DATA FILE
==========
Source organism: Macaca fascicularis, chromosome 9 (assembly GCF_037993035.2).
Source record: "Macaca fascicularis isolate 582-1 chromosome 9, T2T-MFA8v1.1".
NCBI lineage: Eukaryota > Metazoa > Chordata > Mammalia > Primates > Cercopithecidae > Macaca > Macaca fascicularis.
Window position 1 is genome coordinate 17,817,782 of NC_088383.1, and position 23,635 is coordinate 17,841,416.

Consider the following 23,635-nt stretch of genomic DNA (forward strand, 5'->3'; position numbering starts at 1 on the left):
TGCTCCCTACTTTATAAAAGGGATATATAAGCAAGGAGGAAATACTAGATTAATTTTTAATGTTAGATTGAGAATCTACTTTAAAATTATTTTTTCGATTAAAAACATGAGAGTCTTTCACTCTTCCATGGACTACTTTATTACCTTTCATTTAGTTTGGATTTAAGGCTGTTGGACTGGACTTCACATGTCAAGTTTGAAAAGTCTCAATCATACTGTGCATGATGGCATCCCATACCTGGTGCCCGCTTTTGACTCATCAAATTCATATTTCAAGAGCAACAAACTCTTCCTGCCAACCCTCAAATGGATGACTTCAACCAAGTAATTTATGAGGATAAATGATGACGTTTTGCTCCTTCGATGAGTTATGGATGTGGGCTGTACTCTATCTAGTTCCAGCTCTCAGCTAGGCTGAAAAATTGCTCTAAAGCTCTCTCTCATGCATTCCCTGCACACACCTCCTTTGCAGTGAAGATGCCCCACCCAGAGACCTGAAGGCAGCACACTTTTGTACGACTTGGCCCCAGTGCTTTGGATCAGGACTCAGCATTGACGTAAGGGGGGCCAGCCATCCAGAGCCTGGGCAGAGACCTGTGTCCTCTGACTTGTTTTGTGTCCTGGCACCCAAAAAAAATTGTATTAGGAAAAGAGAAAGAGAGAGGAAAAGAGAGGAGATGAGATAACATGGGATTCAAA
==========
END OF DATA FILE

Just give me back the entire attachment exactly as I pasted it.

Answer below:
Source organism: Macaca fascicularis, chromosome 9 (assembly GCF_037993035.2).
Source record: "Macaca fascicularis isolate 582-1 chromosome 9, T2T-MFA8v1.1".
NCBI lineage: Eukaryota > Metazoa > Chordata > Mammalia > Primates > Cercopithecidae > Macaca > Macaca fascicularis.
Window position 1 is genome coordinate 17,817,782 of NC_088383.1, and position 23,635 is coordinate 17,841,416.

Consider the following 23,635-nt stretch of genomic DNA (forward strand, 5'->3'; position numbering starts at 1 on the left):
TGCTCCCTACTTTATAAAAGGGATATATAAGCAAGGAGGAAATACTAGATTAATTTTTAATGTTAGATTGAGAATCTACTTTAAAATTATTTTTTCGATTAAAAACATGAGAGTCTTTCACTCTTCCATGGACTACTTTATTACCTTTCATTTAGTTTGGATTTAAGGCTGTTGGACTGGACTTCACATGTCAAGTTTGAAAAGTCTCAATCATACTGTGCATGATGGCATCCCATACCTGGTGCCCGCTTTTGACTCATCAAATTCATATTTCAAGAGCAACAAACTCTTCCTGCCAACCCTCAAATGGATGACTTCAACCAAGTAATTTATGAGGATAAATGATGACGTTTTGCTCCTTCGATGAGTTATGGATGTGGGCTGTACTCTATCTAGTTCCAGCTCTCAGCTAGGCTGAAAAATTGCTCTAAAGCTCTCTCTCATGCATTCCCTGCACACACCTCCTTTGCAGTGAAGATGCCCCACCCAGAGACCTGAAGGCAGCACACTTTTGTACGACTTGGCCCCAGTGCTTTGGATCAGGACTCAGCATTGACGTAAGGGGGGCCAGCCATCCAGAGCCTGGGCAGAGACCTGTGTCCTCTGACTTGTTTTGTGTCCTGGCACCCAAAAAAAATTGTATTAGGAAAAGAGAAAGAGAGAGGAAAAGAGAGGAGATGAGATAACATGGGATTCAAA